The famous Edwardian society portrait painter John Singer Sargent once said, ‘Every time I paint a portrait, I lose a friend’, and in recent months I’ve found myself nodding sagely at these words. In my naivety I hadn’t realised the lot of a would-be portrait painter was best served by someone with the diplomatic skills of Henry Kissinger, the wisdom of Solomon, and the conjuring tricks of David Copperfield. No one thought to tell me. Besides, I’d always assumed Sargent to be slightly prone to unnecessary histrionics. He was after all, American.
But give the man his due, he understood the value to posterity of a pithy quote. And he could paint too. All well and good you might think, and if he’d excelled with landscapes, bowls of fruit, or poker playing dogs, he’d have had more friends on his hands than the average talent-free karaoke bar warbler has on his Facebook page. But he didn’t. He preferred painting portraits.
All of which is further evidence that for a painter, the art of portraiture is probably the most difficult to master. I mean, every client says they want a ‘truthful’ rendition, but they don’t, not really. No, nobody wants their big moment ruined by too much attention to detail do they? - the long nose; that wart; those bags under the eyes; the beer gut; the bad breath. And that’s just the women.
The men are even worse.
I had one chap ask me to sort out his teeth. When I politely informed him I was a painter and not an orthodontic specialist he seemed oddly affronted, his wonky teeth peering out at me like Victorian tombstones. We never were quite as ‘friendly’ with one another after I delivered the finished painting. Yes, I’d straightened out his gnashers, but I refused to acknowledge he’d said anything to me about making sure no one knew he wore a wig.
And yet ... give me a portrait commission and I’m as happy as a Honduran in a hat. In that orgasmic moment of commission I imagine that this time I really am going to turn out a masterpiece, a character defining depiction of the subject, a John Singer Sargent special. Hell no, I’m going to stake my claim as the JSS for the twenty-first century!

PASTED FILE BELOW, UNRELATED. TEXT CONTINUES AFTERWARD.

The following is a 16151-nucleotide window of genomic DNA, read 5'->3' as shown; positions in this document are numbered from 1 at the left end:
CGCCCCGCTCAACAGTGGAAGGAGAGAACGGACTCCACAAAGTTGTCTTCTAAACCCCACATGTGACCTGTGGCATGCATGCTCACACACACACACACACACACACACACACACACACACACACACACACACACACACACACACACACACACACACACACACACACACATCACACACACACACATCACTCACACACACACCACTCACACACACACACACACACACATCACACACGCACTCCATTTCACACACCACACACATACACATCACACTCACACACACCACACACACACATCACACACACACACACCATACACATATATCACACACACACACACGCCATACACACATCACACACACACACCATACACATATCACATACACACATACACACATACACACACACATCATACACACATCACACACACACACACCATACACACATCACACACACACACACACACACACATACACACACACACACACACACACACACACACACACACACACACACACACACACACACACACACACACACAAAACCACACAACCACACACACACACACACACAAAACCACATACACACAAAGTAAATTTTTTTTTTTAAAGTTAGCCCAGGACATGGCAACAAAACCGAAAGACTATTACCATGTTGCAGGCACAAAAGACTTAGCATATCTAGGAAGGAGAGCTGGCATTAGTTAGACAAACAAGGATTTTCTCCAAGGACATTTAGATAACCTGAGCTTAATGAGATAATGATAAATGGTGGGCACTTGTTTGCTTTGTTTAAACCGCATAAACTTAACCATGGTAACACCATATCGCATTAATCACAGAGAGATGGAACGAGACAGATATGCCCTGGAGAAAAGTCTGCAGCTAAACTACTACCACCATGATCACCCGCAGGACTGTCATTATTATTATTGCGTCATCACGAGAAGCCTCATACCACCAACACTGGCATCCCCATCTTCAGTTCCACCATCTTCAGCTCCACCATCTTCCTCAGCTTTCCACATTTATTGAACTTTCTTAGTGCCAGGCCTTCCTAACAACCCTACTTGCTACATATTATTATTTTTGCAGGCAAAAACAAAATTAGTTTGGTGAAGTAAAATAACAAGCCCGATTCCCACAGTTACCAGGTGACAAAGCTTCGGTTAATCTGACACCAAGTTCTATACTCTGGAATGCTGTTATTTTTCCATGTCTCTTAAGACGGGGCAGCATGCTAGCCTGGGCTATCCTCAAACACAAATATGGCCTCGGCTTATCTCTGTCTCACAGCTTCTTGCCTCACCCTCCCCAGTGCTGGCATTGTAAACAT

Ah but of course the great man himself knew the truth of it. It wasn’t unusual for him to dismiss a sitting client, several weeks into a work, announcing that it wasn’t possible to continue with the portrait. He would then destroy the failed work. Perhaps, at a later date, he would try again. Invariably he would then succeed, but the fact remains, with portraiture there are no guarantees.
And lets’ be honest here, who sees us exactly as we see ourselves anyway? I remember one year on holiday in Tenerife when my kids roped me into having a portrait of myself done by a street artist. It was a revelation. On seeing the finished result I was astonished to discover I had such a bad haircut.
So why do I paint portraits? Well, another famous Edwardian, Oscar Wilde, once said that every portrait is a portrait of the artist and not the sitter, so maybe I’m on a voyage of self discovery?
No, I think for me the moment of gratification is that moment I step away from the painting and really see my subject taking shape for the first time on the canvas. I’ve got the slobbering mouth at the correct angle, the bloodshot eyes are carrying just the right dash of cadmium red, and that filthy temper he’s always trying to hush up is beginning to shine through. Yes, it’s another winner.
So, it’s looking like another friendship’s about to bite the dust, but what the heck, there’s always Facebook.